Someone looking at Jess and her team right now would rightly conclude that all was not well. Actually, it was going very badly! A few of the members had disengaged, sitting away from the long boardroom table. Two more were in heated discussion, levels of anger rising rapidly. They’d been at it for a couple of minutes now. Verbal heavyweight boxers in what seemed to be a fight for their lives! Jess was trying, with little effect, to steer the exchanges in a more productive direction. Eventually, there seemed to be no other option but to bring the meeting to a halt. She rang the final bell. No winners, all losers.
The interchange of ideas had started an hour before with much gusto and enthusiasm from all team members. Slowly though, conversation had become bogged down and started dragging. Individuals began opting out, particularly when the tone turned aggressive. Aggression turned to open hostility. This was so contrary to the principles of trust, consultation and shared destiny that Jess had tried to foster. How had it gone so wrong for Jess and her team?
Before going any further, take a quick look at what makes a team. Real teams, according to Harvard University team specialist, Prof. J Robert Hackman, have three distinctive features.
Real teams have clear boundaries distinguishing members from non-members. Secondly, team members operate interdependently, relying on one another to produce outputs for which there is shared responsibility. Finally, members work together for some time, with a semblance of stable membership.
A critical first principle for effective teams is that the team is a ‘real team’. If you’re not working with a real team then you’ll need to focus on a different set of conditions that create effectiveness suitable to the context.
For example, a happenstance grouping of people at a public meeting would respond and ‘work’ very differently than a real team. So would a Standing Committee that met to adjudicate disputes. And two or three individuals sharing ideas that they were independently pursuing would be different yet again.
Additional team research shows that a number of other conditions also need to be in place for teams to be effective. First, members need a compelling direction. This is a key reason why UGM so vigorously encourages clients to establish a clear Purpose (and then also the Promise, Principles, Priorities and Plans) for teams at all levels.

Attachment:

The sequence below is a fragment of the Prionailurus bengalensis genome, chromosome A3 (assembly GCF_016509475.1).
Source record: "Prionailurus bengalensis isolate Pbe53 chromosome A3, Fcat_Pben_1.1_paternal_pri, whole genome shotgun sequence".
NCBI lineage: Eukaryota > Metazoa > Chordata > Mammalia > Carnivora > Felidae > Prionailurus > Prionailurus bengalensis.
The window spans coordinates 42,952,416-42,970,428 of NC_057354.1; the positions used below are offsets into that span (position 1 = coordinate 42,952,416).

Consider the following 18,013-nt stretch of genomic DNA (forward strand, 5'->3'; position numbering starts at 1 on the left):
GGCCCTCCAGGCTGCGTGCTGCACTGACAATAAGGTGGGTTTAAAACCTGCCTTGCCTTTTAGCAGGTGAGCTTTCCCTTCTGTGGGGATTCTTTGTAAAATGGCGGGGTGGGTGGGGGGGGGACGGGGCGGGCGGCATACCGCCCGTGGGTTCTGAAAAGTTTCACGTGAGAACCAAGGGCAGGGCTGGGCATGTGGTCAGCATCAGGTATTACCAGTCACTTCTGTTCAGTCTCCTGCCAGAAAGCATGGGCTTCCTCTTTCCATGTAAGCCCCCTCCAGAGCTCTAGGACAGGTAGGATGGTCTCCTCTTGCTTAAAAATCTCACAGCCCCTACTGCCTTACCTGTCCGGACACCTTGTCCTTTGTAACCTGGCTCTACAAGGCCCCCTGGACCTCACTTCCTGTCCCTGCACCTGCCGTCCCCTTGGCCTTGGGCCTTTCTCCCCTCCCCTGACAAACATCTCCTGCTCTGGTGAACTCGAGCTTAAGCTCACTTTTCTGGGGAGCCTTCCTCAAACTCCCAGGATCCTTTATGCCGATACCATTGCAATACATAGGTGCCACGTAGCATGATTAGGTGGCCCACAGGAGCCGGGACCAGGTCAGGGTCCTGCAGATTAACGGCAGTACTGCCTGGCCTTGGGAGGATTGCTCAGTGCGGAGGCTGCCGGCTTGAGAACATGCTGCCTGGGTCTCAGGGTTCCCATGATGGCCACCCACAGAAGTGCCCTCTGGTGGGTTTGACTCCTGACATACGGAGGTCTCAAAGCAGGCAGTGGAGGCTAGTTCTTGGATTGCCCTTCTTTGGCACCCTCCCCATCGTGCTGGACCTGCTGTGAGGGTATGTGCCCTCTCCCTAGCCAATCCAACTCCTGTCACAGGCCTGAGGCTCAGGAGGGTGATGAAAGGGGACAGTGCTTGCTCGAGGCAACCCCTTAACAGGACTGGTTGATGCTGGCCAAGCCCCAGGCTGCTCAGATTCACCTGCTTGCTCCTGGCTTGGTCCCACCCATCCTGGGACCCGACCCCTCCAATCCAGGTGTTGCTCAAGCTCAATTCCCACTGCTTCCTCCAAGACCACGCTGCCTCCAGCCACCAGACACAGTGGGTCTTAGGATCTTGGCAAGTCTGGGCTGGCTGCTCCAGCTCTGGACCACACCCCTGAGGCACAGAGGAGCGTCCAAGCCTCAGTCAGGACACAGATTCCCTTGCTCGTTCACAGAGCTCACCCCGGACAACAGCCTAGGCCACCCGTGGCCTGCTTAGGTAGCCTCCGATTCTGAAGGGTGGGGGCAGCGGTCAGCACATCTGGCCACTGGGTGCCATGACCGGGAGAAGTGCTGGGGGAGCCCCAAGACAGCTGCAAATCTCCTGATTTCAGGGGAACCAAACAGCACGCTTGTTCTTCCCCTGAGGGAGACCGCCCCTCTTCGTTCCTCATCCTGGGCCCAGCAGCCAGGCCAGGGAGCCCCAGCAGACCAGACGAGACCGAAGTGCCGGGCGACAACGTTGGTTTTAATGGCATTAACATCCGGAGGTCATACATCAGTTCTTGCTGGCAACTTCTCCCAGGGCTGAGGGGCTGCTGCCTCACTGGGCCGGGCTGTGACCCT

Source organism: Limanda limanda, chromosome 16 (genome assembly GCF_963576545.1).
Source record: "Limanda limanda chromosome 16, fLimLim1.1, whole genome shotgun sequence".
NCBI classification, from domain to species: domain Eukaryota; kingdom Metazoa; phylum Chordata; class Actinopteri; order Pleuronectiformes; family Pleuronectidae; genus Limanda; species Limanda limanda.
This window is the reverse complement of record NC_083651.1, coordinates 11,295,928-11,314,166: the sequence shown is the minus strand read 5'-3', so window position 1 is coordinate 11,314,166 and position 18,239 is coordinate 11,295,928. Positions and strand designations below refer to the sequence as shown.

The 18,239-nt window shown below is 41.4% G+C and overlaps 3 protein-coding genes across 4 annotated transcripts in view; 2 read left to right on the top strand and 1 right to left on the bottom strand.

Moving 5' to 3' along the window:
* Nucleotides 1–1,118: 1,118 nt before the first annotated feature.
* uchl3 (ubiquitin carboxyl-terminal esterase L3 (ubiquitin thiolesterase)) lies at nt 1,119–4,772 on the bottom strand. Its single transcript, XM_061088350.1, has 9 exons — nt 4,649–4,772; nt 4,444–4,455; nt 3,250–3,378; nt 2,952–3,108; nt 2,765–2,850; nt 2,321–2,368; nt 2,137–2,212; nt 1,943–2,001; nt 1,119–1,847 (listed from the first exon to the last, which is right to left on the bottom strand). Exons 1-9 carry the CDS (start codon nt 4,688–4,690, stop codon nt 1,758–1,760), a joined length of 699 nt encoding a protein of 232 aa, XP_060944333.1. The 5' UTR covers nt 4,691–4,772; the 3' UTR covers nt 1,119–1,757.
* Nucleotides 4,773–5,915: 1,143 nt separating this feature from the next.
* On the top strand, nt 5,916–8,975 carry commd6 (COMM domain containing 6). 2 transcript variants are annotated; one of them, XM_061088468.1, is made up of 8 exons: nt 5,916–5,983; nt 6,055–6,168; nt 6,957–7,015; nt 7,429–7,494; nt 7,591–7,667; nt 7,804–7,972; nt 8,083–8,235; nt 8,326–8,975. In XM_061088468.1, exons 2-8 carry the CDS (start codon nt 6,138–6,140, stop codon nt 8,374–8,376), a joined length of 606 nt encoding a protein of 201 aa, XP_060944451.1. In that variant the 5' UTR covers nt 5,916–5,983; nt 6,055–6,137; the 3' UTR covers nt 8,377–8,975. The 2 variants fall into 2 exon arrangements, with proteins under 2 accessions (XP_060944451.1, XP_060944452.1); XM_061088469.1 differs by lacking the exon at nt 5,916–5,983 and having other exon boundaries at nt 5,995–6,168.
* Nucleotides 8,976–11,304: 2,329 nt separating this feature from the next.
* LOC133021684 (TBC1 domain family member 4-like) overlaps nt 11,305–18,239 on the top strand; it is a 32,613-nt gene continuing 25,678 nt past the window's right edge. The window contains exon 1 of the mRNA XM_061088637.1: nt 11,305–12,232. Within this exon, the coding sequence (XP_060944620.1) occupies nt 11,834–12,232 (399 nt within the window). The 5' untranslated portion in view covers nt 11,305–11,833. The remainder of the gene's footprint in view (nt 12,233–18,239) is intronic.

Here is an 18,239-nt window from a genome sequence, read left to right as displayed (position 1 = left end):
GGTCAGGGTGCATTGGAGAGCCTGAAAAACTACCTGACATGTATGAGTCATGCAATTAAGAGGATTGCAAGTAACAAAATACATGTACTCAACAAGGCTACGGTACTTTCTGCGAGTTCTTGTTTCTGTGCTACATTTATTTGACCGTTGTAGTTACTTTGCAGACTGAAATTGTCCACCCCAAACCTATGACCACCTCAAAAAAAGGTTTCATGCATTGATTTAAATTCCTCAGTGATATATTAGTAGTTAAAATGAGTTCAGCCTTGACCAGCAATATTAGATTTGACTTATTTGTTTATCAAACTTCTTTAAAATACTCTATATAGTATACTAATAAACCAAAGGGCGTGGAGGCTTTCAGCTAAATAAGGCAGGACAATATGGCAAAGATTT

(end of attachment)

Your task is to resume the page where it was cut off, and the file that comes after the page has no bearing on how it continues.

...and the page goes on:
Next, team structure needs to fit well with task design. A key factor, according to Hackman and colleagues, is that the team tackles a ‘whole and meaningful’ scope of work. The team is as small as possible, and members collectively bring a diverse and complementary set of task and interpersonal skills. They are sufficiently varied to avoid duplication or redundant capacity, but suitably similar to provide a common platform for communicating and coordinating. Effective teams also establish and clarify the core norms of conduct.
A third key factor is the environment in which the team operates. The organisation needs to reward team work. It needs to skill people to work in teams (both technical and ‘teaming’ capabilities). And, highlighting our knowledge economy context, organisational information systems need to support teams with the data they need to do their work.
Finally, Hackman suggests that teams ought to have expert coaching. Taken as a given for most sports teams, but somewhat of a rare species outside of that context. Yet, expert coaches could help minimise motivation and team coordination problems. They are also able to support members in building commitment to the team and its task.
Coaches can assist teams overcome obstructive but habitual routines and inappropriate or unhelpful weighting of individuals’ ideas. Instead, teams could work towards developing innovative work methods and sharpen their focus on the task. All members feel able to make a valuable contribution and share.
Ultimately, the sum of the whole is greater than the sum of its parts. And this final outcome, synergy, is why teams are so alluring. A certain constellation of people can produce more than if each worked on their own (or in other configurations). But, this isn’t always the case and a team may produce less than individuals would if they worked alone or as a pair.
On reflection, Jess recognised that, although well intentioned, she had set the team up for failure. They had spent most of the hour trying to develop a team response to a negative client email. In reality, it wasn’t particularly critical. Any member could easily have dealt with it alone and the others would have been satisfied. Team members ended up arguing about the use and placing of individual words in the reply – but it wasn’t really about wording and order.
The hollowness of the task had simply served as a release mechanism for pent-up anger. Frustration had been building each time Jess had the team working on trivial tasks that would have been better served by individual effort. Poorly chosen team tasks had destroyed teamwork. It’s a trap which snares many leaders and teams. Does it apply to you too?
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